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    If I were to make a huge modification to an efficient stove like this, it would be an auger to feed fuel. Since I would be using in the absence of power, it would be a mechanically operated auger. The design for the workings of the auger would take a page from a cuckoo clock or grandfather clock page. The weights would be one or more five gallon bucket of concrete raised by way of a pulley system so even a small child could raise them. A rough calibration should have the thing running fairly reliably for hours at a time, allowing the operator to get a warm nights sleep.The unit could be fired by pellets, corn or chunks of wood but to a small enough size the auger could handle them (I have a woodshop with a couple bandsaws).The auger would dump the material in a sealed chute, which could even have a tempered glass view port, to monitor blockage.A couple "fool proof" safeties could be built in to insure the unit never developed a backfire up the feed tube, or, if it did, it would just burn out and exhaust into the regular stack.Of course, it would have the option of a regular feed too.

    Here, in the Northwest (actually Central Washington). we have mountains of diatomaceous earth. I think it would make a great replacement for the Perlite. Especially since I can get it free.Another thing to look into, after you've perfected your build, is water glass (sodium silicate). If you look around, you'll find it as one of the ingredients in Castable Refractory Cement used in forges and such.If memory serves, a fire brick is good for about 2,000 degrees, but a soapstone block is good for about 3,000. A soapstone wannabe is said to be doable by way of a baked mix of talk and water glass.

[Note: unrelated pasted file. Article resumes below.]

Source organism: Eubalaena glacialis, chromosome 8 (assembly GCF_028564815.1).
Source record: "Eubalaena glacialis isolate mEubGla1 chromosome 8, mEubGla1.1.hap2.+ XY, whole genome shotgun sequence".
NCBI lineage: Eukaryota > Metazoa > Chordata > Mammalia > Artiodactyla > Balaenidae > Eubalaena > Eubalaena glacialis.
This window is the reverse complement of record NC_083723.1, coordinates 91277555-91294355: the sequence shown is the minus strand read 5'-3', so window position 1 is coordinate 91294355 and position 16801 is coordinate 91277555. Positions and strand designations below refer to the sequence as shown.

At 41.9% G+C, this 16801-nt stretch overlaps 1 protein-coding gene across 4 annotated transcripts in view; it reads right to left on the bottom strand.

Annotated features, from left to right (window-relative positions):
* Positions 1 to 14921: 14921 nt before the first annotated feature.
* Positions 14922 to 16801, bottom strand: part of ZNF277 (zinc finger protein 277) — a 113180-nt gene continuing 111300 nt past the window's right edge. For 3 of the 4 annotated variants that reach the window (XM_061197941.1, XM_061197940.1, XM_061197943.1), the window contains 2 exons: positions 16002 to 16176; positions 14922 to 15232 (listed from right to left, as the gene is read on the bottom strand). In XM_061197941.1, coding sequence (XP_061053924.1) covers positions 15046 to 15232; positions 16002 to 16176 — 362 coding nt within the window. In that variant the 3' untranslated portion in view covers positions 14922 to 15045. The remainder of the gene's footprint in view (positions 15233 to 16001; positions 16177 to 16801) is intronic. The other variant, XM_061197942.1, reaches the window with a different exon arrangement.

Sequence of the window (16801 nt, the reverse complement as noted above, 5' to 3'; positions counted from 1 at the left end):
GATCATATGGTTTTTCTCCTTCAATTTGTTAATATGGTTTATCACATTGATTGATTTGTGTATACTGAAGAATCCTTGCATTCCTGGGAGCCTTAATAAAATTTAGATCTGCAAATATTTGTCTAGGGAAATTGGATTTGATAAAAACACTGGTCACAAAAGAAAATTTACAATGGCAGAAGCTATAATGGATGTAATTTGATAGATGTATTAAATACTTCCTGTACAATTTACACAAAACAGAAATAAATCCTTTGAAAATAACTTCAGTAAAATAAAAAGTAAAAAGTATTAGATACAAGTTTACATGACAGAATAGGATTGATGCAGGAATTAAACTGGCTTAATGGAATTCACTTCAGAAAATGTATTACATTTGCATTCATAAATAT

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  • Resurfacing Cast Iron Pans

    As to refinishing cast iron pans, I know of no one who took smoothing of a pan to the mirror finish level, but I doubt doing so would, in any way, ruin the pan.I could be wrong.As I see it, based on my significant experience polishing everything from resin and plastic to aluminum, brass and iron, at worst, you'd only have to scrub the pan to remove the coating, then let water do it's rust thing, just enough to take the shine off the surface, then remove the rust. Or you could just run over it with 320 to 600 sandpaper.On my table saw, which I confess to having used less than very little for cooking, I used some of my granite polishing diamond pads to produce a final finish you could see your reflection in. In spite of that rather smooth surface, I have no difficulty apply protective coat…